Oil on Canvas: 17" x 15"
A young girl with strawberry blonde hair sits quietly, tenderly gazing off into the distance. She dons a brimmed hat securely strapped under her chin. Her dress is a rich, dark red, while her pinafore is a soft pink. The young girl’s peachy, supple cheeks are offset by her bright red lips. Her sweeping layers of hair brings the viewer’s attention to the oversized hat that the artist most likely used to capture the unseen light coming from the top left of the composition. The girl’s eyes appear teary as they capture strong reflections of the light. The underside of the hat is assumed to be white with tucked fabric, yet there are subtle strokes of pinks and blues.
Wegmann’s strokes are strong and unblended, lending an expressionistic touch to her form. Her colors play with the strong light source, lending an impressionistic effect to the composition. Regardless of these techniques, a completed and life-like portrait manifests itself through her thick, broad strokes.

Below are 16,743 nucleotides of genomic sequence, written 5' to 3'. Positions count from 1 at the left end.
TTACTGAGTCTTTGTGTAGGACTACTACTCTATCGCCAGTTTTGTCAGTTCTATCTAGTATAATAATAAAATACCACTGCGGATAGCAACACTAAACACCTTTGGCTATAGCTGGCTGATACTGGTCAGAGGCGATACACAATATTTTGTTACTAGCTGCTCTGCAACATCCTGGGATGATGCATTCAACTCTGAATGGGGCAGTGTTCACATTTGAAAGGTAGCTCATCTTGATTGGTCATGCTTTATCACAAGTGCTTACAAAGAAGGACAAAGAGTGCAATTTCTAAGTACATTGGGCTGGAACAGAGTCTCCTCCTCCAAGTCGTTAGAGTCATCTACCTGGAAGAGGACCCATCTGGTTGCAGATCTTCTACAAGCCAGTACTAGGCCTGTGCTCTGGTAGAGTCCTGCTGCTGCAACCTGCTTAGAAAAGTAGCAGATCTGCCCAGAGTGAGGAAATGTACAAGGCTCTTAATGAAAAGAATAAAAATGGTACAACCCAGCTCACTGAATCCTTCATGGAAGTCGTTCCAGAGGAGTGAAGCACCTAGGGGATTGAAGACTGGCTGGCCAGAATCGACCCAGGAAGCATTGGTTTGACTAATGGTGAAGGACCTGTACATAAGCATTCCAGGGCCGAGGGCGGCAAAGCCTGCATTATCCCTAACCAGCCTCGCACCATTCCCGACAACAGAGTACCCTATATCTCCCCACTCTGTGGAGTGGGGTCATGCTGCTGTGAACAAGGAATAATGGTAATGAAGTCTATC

Artist: Bertha Wegmann (1847-1926)
Bertha Wegmann was educated with her fathers support first in Copenhagen, then in Münich as a historical and genre painter. She started exhibiting her work in 1873 in Copenhagen, where 10 years later she was the first woman to become a member of the of Royal Academy Council. She participated in her times biggest exhibits and represented Denmark in many world exhibits.
In the beginning Bertha Wegmann painted storytelling figure paintings, preferably with a sentimental point, but also quite a few landscapes, particularly the mountains of Tyrol, and later some from the scenic Baltic coastal areas. Just as many of her associates, Wegmann became fascinated by the French modern movement, and from 1881 she more or less lived in Paris, where she made a name for herself at the Paris Salon.
In 1881 she won the Gold Medal at the Paris Salon. Wegmann strongly established herself as a portrait painter and has to be counted as among the very best of her time, but also as one of the best historical and genre painters of her time. Her popularity continues to grow still.